13.Hints and tips

13.1Slots backend overview

In the TeamBooking's dashboard you can see a Slots tab that is convenient if you want to take a brief look at all your availability slots from now on (past slots won't be shown).

Administrators will see all the Service Providers slots, while a Service Provider will see only his own slots.

This is particularly convenient for Event Service slots containing one or more reservations. Under the Actions column you can have access to a list of the reservations for that slot and export a list, or even inspect each reservation's details.

By default, all the slots until a year from now are listed. You can change the time frame up to three years from now, and even filter by service and by service provider. You can also filter the slots by availability status or choose to list only the slots with one or more reservations.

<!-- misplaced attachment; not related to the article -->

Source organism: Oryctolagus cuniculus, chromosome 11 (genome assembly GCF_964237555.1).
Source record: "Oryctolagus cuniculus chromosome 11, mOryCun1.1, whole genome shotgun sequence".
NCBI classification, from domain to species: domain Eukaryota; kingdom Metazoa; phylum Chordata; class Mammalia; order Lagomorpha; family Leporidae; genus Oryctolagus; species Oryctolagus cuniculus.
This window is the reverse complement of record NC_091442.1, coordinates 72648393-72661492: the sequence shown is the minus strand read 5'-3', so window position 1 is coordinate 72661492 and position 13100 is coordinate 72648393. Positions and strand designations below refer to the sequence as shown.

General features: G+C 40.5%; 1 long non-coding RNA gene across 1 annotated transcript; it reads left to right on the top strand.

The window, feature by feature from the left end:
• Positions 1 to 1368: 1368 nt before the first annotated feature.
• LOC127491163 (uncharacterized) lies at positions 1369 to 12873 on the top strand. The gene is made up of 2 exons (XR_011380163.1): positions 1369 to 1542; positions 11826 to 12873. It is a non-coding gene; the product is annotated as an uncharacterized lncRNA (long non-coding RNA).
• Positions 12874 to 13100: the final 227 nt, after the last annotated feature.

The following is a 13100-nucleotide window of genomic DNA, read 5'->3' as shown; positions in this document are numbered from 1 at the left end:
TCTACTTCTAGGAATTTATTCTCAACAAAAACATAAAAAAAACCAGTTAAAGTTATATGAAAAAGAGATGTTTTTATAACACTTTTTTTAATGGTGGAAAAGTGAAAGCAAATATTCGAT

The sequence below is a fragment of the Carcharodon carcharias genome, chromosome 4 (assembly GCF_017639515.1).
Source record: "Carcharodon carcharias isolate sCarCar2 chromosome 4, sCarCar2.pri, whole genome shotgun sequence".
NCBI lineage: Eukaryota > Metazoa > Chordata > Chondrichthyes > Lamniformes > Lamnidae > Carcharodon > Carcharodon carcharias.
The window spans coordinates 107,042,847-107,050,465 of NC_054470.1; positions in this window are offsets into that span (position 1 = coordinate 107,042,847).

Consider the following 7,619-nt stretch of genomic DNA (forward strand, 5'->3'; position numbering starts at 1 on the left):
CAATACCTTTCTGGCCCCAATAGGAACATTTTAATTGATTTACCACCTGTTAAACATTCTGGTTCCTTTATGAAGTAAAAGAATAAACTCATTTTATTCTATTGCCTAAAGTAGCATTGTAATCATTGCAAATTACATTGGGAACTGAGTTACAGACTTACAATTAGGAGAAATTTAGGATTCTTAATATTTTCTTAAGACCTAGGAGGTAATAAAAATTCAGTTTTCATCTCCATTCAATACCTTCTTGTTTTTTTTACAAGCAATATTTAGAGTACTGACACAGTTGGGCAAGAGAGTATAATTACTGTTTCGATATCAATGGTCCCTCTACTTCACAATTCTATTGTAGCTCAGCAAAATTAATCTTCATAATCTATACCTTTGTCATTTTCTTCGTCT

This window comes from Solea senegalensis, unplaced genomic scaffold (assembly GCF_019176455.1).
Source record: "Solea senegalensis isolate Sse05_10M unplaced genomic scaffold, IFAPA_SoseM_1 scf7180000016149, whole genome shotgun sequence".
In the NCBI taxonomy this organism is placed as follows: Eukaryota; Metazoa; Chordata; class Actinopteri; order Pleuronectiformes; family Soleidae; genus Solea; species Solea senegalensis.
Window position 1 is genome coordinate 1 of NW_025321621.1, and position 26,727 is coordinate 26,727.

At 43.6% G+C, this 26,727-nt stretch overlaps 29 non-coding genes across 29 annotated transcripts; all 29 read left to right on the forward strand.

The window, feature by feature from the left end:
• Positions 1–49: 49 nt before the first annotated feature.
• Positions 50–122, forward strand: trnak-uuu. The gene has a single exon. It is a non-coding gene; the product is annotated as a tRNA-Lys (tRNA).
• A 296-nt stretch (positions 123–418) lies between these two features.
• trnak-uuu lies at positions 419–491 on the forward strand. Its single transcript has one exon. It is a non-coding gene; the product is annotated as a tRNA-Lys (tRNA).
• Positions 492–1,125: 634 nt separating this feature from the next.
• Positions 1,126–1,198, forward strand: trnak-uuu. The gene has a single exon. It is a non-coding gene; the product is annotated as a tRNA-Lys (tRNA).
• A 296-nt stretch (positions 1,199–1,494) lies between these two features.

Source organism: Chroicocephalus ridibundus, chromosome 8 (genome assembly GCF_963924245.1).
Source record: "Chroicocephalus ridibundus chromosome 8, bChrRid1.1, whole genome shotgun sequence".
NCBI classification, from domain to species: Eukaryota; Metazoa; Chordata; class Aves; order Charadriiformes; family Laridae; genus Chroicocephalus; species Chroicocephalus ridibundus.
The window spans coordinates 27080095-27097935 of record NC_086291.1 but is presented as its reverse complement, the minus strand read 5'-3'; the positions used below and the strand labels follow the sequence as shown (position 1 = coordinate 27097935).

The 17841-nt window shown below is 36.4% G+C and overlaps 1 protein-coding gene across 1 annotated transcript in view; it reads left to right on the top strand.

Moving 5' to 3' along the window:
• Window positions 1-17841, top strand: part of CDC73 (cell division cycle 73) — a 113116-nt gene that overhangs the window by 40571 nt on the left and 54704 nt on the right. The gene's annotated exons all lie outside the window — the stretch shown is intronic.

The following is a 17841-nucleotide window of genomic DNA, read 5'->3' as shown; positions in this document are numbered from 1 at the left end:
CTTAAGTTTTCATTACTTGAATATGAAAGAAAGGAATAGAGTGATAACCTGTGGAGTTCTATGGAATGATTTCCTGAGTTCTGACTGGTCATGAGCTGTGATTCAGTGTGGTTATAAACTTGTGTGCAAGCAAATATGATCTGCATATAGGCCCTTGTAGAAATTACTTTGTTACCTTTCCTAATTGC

13.2Business workflows

TeamBooking is designed to make a team of service providers to work together, but of course it can work very well also if you're alone.

Essentially, there are two "actors":

  • Administrator. You, the one who runs the business, creates the services, manages the plugin and so on.

  • Coworker. The service provider, he plans his availabilities for the services, and uses his own Google Calendar to do that.

The administrator can be also a service provider (coworker), and that's the case when you're running your business alone.

Ok, but how does that have anything to do with the WordPress roles?

All the WordPress administrators are also administrators in TeamBooking, and they have the ability to act as service providers too.

You can specify which additional WordPress role is allowed to act as service provider (coworker) in TeamBooking, via the Core Settings tab.

But let's make some examples.

13.2.1Working alone

I am the administrator, and I am the service provider.